If you find yourself with a bunch of extra money leftover in an envelope category each month, then try lowering the amount. The other alternative is that perhaps you need a broader category. Having a cappuccino category, a latte category and an espresso category might be getting a bit too specific.
Budget Money, but Not Like You’re a Robot
Remember: there is nothing wrong with having some money set aside for fun. You’re a human, not a robot. Every now and then you can treat yourself within reason. You can take yourself or your family out to eat something. However, you have to be careful not to go beyond the amount budgeted.
Always budget with this in mind. If you can be disciplined enough to strictly budget and tolerate a drastically lowered quality of life, then great, but try to maintain your sanity at the same time.
What is the Purpose of Envelope Budgeting?
We have the internet, smartphones and apps. What purpose could envelope budgeting possibly serve? Envelope budgeting does something that advanced technology can’t do: unplug you.
It limits your access and forces you to only use what’s in the envelope. Can you get around it? Sure, but it’s so much more obvious when you’re breaking the budget. Don’t get me wrong, I love Mint.com (check out my Mint.com Review), but Mint can’t stop you from over spending, it will just let you know that you did.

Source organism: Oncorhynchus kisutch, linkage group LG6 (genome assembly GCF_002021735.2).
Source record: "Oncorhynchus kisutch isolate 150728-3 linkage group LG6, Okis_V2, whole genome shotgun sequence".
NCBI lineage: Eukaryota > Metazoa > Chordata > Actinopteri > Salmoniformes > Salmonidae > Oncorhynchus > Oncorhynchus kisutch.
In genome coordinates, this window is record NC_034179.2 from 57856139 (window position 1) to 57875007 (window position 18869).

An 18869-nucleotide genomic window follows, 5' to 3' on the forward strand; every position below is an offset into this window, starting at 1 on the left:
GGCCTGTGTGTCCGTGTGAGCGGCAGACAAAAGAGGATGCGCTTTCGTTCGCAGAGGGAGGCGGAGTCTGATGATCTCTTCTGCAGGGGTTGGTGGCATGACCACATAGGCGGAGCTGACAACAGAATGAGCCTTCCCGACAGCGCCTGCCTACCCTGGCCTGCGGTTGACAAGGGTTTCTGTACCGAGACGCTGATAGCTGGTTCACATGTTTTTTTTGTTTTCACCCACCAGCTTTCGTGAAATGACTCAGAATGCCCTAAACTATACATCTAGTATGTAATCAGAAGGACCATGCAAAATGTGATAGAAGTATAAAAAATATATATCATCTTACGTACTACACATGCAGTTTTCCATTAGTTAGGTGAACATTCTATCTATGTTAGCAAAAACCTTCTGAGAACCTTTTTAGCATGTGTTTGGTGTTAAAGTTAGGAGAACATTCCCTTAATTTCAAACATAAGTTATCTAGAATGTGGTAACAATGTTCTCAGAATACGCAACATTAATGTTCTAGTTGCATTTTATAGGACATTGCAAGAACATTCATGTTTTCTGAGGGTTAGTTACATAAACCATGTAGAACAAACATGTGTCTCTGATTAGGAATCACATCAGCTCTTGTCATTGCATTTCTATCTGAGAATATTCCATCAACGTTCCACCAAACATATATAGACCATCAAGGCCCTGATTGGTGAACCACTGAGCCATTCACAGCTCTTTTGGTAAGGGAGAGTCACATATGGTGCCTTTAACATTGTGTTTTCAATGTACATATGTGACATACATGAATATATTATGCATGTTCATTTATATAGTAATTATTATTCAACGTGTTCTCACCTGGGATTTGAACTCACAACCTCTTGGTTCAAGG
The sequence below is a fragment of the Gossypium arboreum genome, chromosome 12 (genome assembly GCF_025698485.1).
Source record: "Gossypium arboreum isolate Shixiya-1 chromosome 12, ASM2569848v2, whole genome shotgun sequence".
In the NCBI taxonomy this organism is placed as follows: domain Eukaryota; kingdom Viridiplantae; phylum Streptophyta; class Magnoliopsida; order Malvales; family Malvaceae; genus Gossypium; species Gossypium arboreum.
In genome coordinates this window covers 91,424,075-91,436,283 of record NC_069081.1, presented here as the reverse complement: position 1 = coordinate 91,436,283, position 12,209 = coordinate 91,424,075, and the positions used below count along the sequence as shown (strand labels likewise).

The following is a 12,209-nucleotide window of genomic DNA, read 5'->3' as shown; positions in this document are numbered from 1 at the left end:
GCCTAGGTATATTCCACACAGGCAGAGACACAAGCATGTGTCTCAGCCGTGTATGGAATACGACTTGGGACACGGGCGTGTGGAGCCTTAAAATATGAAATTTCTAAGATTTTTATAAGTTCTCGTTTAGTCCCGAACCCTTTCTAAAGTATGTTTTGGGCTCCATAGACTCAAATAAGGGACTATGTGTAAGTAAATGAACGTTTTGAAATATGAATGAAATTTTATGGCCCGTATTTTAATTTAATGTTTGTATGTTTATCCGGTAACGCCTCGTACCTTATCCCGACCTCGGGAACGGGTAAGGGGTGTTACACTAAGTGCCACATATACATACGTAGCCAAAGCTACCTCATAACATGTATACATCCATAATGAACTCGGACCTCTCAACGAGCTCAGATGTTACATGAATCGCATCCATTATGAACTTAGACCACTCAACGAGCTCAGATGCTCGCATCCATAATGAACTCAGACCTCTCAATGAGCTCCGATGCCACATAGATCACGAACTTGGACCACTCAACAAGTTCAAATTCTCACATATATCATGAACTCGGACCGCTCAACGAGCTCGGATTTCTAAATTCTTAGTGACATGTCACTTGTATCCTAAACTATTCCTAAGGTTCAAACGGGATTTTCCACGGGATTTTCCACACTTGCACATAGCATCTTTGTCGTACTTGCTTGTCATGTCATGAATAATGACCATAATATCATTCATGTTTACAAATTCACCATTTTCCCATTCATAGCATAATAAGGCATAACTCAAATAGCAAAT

The core philosophy of envelope budgeting is that if you can’t pay cash for it, then you shouldn’t buy it. The envelope budgeting method is designed to help you fight the need to spend beyond your means.
How can Envelope Budgeting Help Me?
Envelope budgeting doesn’t just help you save money. It helps you organize your spending and see where your money is going. Envelope budgeting forces you to only spend the money you’ve allocated and no more. It trains you to use only money that you have, rather than allowing you to borrow money from banks by using credit cards. It teaches you that you must save for things that you don’t currently have enough money to purchase.
Envelope Budgeting to the Extreme
As promised, here’s an awesome tip for envelope budgeting. Envelope budgeting does many things for you in terms of controlling your spending, but do you know what one of the best things you can do with your newfound cash flow control is? Eliminating debt. Take the money you’ve saved and pay off any high interest debt that you have.
This will save you money on interest and free up your cash once you’ve paid those debts off. Then you’ll have even more money to budget with! Have you used envelope budgeting? Share your stories with me in the comments.